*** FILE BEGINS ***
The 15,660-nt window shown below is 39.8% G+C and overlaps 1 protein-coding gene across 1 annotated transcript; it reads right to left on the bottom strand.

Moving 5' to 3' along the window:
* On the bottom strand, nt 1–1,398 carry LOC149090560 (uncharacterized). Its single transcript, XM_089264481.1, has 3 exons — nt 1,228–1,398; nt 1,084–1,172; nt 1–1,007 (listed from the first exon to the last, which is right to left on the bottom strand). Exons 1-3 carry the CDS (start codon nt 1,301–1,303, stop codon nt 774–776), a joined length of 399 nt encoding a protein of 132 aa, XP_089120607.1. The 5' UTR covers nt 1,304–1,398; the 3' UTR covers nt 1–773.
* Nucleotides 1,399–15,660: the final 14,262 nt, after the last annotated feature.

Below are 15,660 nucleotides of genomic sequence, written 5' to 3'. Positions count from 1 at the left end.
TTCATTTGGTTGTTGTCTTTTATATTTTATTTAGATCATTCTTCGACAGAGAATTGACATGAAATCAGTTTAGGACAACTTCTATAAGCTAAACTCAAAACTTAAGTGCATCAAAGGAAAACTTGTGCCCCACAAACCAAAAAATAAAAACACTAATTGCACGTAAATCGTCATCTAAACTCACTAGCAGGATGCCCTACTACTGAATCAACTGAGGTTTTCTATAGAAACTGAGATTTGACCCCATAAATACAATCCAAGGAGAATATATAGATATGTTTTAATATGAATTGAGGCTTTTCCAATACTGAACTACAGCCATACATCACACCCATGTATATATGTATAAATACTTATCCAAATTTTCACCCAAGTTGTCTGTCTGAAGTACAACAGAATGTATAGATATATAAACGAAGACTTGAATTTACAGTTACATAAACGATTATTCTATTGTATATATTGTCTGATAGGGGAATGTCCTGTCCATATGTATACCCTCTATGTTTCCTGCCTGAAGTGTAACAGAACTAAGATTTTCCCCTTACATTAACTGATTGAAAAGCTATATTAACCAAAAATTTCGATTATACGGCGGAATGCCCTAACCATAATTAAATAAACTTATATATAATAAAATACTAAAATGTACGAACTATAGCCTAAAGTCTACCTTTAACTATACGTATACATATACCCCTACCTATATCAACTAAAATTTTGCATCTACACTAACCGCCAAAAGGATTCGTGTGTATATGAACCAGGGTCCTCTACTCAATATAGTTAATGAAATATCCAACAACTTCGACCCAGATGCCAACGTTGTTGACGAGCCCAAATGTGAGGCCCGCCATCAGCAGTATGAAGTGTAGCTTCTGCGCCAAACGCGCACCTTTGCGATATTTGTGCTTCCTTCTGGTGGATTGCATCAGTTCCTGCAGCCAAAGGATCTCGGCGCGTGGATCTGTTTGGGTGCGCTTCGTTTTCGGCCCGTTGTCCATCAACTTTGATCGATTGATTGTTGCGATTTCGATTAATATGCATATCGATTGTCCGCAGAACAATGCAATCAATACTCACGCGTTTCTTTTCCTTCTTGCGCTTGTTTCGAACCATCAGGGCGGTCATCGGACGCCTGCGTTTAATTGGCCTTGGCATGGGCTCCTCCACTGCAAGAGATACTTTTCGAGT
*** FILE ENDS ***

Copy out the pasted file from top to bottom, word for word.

The 15,660-nt window shown below is 39.8% G+C and overlaps 1 protein-coding gene across 1 annotated transcript; it reads right to left on the bottom strand.

Moving 5' to 3' along the window:
* On the bottom strand, nt 1–1,398 carry LOC149090560 (uncharacterized). Its single transcript, XM_089264481.1, has 3 exons — nt 1,228–1,398; nt 1,084–1,172; nt 1–1,007 (listed from the first exon to the last, which is right to left on the bottom strand). Exons 1-3 carry the CDS (start codon nt 1,301–1,303, stop codon nt 774–776), a joined length of 399 nt encoding a protein of 132 aa, XP_089120607.1. The 5' UTR covers nt 1,304–1,398; the 3' UTR covers nt 1–773.
* Nucleotides 1,399–15,660: the final 14,262 nt, after the last annotated feature.

Below are 15,660 nucleotides of genomic sequence, written 5' to 3'. Positions count from 1 at the left end.
TTCATTTGGTTGTTGTCTTTTATATTTTATTTAGATCATTCTTCGACAGAGAATTGACATGAAATCAGTTTAGGACAACTTCTATAAGCTAAACTCAAAACTTAAGTGCATCAAAGGAAAACTTGTGCCCCACAAACCAAAAAATAAAAACACTAATTGCACGTAAATCGTCATCTAAACTCACTAGCAGGATGCCCTACTACTGAATCAACTGAGGTTTTCTATAGAAACTGAGATTTGACCCCATAAATACAATCCAAGGAGAATATATAGATATGTTTTAATATGAATTGAGGCTTTTCCAATACTGAACTACAGCCATACATCACACCCATGTATATATGTATAAATACTTATCCAAATTTTCACCCAAGTTGTCTGTCTGAAGTACAACAGAATGTATAGATATATAAACGAAGACTTGAATTTACAGTTACATAAACGATTATTCTATTGTATATATTGTCTGATAGGGGAATGTCCTGTCCATATGTATACCCTCTATGTTTCCTGCCTGAAGTGTAACAGAACTAAGATTTTCCCCTTACATTAACTGATTGAAAAGCTATATTAACCAAAAATTTCGATTATACGGCGGAATGCCCTAACCATAATTAAATAAACTTATATATAATAAAATACTAAAATGTACGAACTATAGCCTAAAGTCTACCTTTAACTATACGTATACATATACCCCTACCTATATCAACTAAAATTTTGCATCTACACTAACCGCCAAAAGGATTCGTGTGTATATGAACCAGGGTCCTCTACTCAATATAGTTAATGAAATATCCAACAACTTCGACCCAGATGCCAACGTTGTTGACGAGCCCAAATGTGAGGCCCGCCATCAGCAGTATGAAGTGTAGCTTCTGCGCCAAACGCGCACCTTTGCGATATTTGTGCTTCCTTCTGGTGGATTGCATCAGTTCCTGCAGCCAAAGGATCTCGGCGCGTGGATCTGTTTGGGTGCGCTTCGTTTTCGGCCCGTTGTCCATCAACTTTGATCGATTGATTGTTGCGATTTCGATTAATATGCATATCGATTGTCCGCAGAACAATGCAATCAATACTCACGCGTTTCTTTTCCTTCTTGCGCTTGTTTCGAACCATCAGGGCGGTCATCGGACGCCTGCGTTTAATTGGCCTTGGCATGGGCTCCTCCACTGCAAGAGATACTTTTCGAGT